Since late September, the federal Army Corps of Engineers has been dredging sand and dumping it on Mission Beach, 24 hours a day, seven days a week.
But the Corps hasn’t just been dredging sand as it’s been deepening the Mission Bay boat channel, part of a $5.3-million stimulus project.
Nearby residents have found debris on the beach, too: Pieces of rubber tires, sharp wire and mangled rebar, all sticking out of the sand.
“It’s just heart-wrenching to see what they’re doing,” said Wendy Gibson, whose house is on the Mission Beach boardwalk and overlooks the sand. She shot this photograph:
Federal regulations require the sand to be tested before it’s dredged. But it must only be checked for chemicals and to ensure the grain size is the same as what’s on the beach. That creates a problem that’s been repeated at both Mission Beach and five years ago in Imperial Beach, where residents found chunks of rock and metal rods in the sand. In both projects, regulations have been followed, but unusual debris has still surfaced.
The Army Corps ensured the federal requirements were met in Mission Beach, said Scott John, the agency’s project manager overseeing the effort.
“The sand has all been tested and has been deemed clean,” he said.
It’s the responsibility of the private contractor, Seattle-based Manson Construction, to ensure debris doesn’t get deposited on the beach. The company’s contract calls for it to remove any debris pumped onto the beach.
“We’re doing the best we can with what we have available,” said Frank Bechtolt, Manson’s project manager for the dredging project. “There’s a man that does nothing but sits at the discharge and picks up what comes out. They might miss something, but we definitely dispose of everything we see.”
The Army Corps has the authority to stop the dredging project if Manson Construction isn’t preventing debris from being deposited on the beach, John said, but has no plans to do so.
Gregory Fuderer, an Army Corps spokesman, said in an e-mail that “instances have occurred where that responsibility” to remove debris and other unsuitable material have not been met in Mission Beach.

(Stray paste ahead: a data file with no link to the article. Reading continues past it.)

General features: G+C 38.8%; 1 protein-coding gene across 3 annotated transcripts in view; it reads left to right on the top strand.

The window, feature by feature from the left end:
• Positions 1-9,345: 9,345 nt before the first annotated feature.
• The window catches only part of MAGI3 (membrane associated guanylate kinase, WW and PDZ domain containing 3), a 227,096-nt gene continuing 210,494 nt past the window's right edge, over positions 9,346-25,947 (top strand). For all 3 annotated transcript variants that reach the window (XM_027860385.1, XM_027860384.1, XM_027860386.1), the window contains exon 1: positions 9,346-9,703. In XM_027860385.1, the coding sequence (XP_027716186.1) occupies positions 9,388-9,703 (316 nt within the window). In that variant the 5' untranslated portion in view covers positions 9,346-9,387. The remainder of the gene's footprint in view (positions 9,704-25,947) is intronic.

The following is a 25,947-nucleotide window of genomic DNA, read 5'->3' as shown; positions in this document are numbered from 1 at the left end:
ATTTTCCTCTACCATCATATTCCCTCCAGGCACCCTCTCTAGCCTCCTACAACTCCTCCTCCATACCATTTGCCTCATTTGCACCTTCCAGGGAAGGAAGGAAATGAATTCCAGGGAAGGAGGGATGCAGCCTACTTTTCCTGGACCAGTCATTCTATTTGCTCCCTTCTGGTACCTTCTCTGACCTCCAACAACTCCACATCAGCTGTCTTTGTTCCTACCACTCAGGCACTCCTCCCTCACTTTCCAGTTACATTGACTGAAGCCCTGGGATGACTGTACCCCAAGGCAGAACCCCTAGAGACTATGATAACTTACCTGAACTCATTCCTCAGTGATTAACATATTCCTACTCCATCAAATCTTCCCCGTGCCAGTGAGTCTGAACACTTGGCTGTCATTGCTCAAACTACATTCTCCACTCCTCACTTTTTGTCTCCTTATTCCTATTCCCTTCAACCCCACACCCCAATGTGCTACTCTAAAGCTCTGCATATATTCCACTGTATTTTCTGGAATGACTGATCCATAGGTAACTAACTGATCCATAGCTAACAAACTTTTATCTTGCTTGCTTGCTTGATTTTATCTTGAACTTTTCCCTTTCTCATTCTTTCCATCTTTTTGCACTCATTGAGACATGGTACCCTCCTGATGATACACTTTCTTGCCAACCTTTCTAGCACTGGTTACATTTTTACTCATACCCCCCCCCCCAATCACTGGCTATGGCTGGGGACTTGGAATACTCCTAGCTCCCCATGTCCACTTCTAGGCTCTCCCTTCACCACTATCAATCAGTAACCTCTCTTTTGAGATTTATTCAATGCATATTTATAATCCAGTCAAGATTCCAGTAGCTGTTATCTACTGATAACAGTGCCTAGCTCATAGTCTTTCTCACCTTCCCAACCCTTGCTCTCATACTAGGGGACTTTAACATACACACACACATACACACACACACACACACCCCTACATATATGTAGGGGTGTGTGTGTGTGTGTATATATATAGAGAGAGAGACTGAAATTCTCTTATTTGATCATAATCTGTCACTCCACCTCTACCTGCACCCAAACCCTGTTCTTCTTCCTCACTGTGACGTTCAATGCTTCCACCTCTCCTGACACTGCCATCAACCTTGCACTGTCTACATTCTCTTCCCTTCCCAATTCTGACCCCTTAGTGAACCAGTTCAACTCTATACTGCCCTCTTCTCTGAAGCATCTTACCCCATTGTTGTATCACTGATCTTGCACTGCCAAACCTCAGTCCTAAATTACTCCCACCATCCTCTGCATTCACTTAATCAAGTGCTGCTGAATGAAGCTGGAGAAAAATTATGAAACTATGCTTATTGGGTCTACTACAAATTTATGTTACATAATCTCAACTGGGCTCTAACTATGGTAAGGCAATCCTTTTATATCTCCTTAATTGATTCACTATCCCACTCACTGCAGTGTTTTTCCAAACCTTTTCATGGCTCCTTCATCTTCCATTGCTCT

He said the agency was “taking all practical measures” to keep the beach free of debris, and that Manson Construction has now assigned someone to monitor the sand flowing from the pipe.
“We do ask that people understand we are dredging about one-half million cubic yards of material from the bottom of a heavily-used navigation channel, and that it will contain objects other than beach sand. Our goal is to ensure none of that material remains on the beach,” Fuderer said.
Alex Roth, a spokesman for Mayor Jerry Sanders, said the issue had been discussed during his office’s weekly conference Tuesday with Army Corps and Manson Construction officials.
“We are aware of the trash problem and at the most recent meeting, we made it clear we expect them to clean it up,” Roth said. “They are going to take all reasonable efforts to clean up the trash that they’re leaving behind. We’re confident they’ll do that.”
Tony Manolatos, a spokesman for Councilman Kevin Faulconer, who represents Mission Beach, said his office had been in touch with the Army Corps about the problem.
“They’ve told us they’re going to correct the problem. Now it’s on them, but we’re going make sure that they do that,” he said.
We went out to see the dredging underway this afternoon, and also found debris on the beach.
Here’s a picture we took this afternoon.
|Photo by Sam Hodgson|
And here’s what the pipe spewing the sand looks like.
|Photo by Sam Hodgson|